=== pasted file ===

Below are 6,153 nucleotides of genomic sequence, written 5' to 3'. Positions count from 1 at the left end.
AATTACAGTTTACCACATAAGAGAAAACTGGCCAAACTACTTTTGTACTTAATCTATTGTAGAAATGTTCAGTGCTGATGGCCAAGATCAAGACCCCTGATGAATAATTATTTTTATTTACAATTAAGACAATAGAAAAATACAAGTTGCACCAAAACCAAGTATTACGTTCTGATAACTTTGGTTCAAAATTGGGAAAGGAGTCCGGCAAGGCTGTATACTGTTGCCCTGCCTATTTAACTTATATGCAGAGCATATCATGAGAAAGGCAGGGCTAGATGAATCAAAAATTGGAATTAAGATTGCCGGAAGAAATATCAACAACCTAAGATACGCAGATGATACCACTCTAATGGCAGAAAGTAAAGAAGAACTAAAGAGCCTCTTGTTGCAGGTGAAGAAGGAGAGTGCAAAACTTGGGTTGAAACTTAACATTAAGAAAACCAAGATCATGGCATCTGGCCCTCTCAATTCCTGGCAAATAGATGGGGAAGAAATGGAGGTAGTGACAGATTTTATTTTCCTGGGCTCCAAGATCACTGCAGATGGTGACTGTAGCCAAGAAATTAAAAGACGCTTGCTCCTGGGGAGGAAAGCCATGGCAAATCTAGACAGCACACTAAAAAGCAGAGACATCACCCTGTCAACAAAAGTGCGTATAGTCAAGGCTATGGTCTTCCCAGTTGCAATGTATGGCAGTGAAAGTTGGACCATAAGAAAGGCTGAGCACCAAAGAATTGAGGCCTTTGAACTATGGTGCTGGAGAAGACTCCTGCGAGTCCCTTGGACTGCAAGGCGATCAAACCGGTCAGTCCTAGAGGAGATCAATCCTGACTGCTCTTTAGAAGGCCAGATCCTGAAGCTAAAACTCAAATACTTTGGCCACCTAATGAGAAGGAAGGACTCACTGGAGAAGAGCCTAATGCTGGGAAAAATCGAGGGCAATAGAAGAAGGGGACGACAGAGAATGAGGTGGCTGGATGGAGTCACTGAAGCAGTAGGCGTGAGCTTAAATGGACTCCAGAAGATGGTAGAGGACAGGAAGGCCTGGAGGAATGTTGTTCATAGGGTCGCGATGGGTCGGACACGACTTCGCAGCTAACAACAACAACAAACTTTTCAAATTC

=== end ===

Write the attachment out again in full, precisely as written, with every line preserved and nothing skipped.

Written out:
Below are 6,153 nucleotides of genomic sequence, written 5' to 3'. Positions count from 1 at the left end.
AATTACAGTTTACCACATAAGAGAAAACTGGCCAAACTACTTTTGTACTTAATCTATTGTAGAAATGTTCAGTGCTGATGGCCAAGATCAAGACCCCTGATGAATAATTATTTTTATTTACAATTAAGACAATAGAAAAATACAAGTTGCACCAAAACCAAGTATTACGTTCTGATAACTTTGGTTCAAAATTGGGAAAGGAGTCCGGCAAGGCTGTATACTGTTGCCCTGCCTATTTAACTTATATGCAGAGCATATCATGAGAAAGGCAGGGCTAGATGAATCAAAAATTGGAATTAAGATTGCCGGAAGAAATATCAACAACCTAAGATACGCAGATGATACCACTCTAATGGCAGAAAGTAAAGAAGAACTAAAGAGCCTCTTGTTGCAGGTGAAGAAGGAGAGTGCAAAACTTGGGTTGAAACTTAACATTAAGAAAACCAAGATCATGGCATCTGGCCCTCTCAATTCCTGGCAAATAGATGGGGAAGAAATGGAGGTAGTGACAGATTTTATTTTCCTGGGCTCCAAGATCACTGCAGATGGTGACTGTAGCCAAGAAATTAAAAGACGCTTGCTCCTGGGGAGGAAAGCCATGGCAAATCTAGACAGCACACTAAAAAGCAGAGACATCACCCTGTCAACAAAAGTGCGTATAGTCAAGGCTATGGTCTTCCCAGTTGCAATGTATGGCAGTGAAAGTTGGACCATAAGAAAGGCTGAGCACCAAAGAATTGAGGCCTTTGAACTATGGTGCTGGAGAAGACTCCTGCGAGTCCCTTGGACTGCAAGGCGATCAAACCGGTCAGTCCTAGAGGAGATCAATCCTGACTGCTCTTTAGAAGGCCAGATCCTGAAGCTAAAACTCAAATACTTTGGCCACCTAATGAGAAGGAAGGACTCACTGGAGAAGAGCCTAATGCTGGGAAAAATCGAGGGCAATAGAAGAAGGGGACGACAGAGAATGAGGTGGCTGGATGGAGTCACTGAAGCAGTAGGCGTGAGCTTAAATGGACTCCAGAAGATGGTAGAGGACAGGAAGGCCTGGAGGAATGTTGTTCATAGGGTCGCGATGGGTCGGACACGACTTCGCAGCTAACAACAACAACAAACTTTTCAAATTC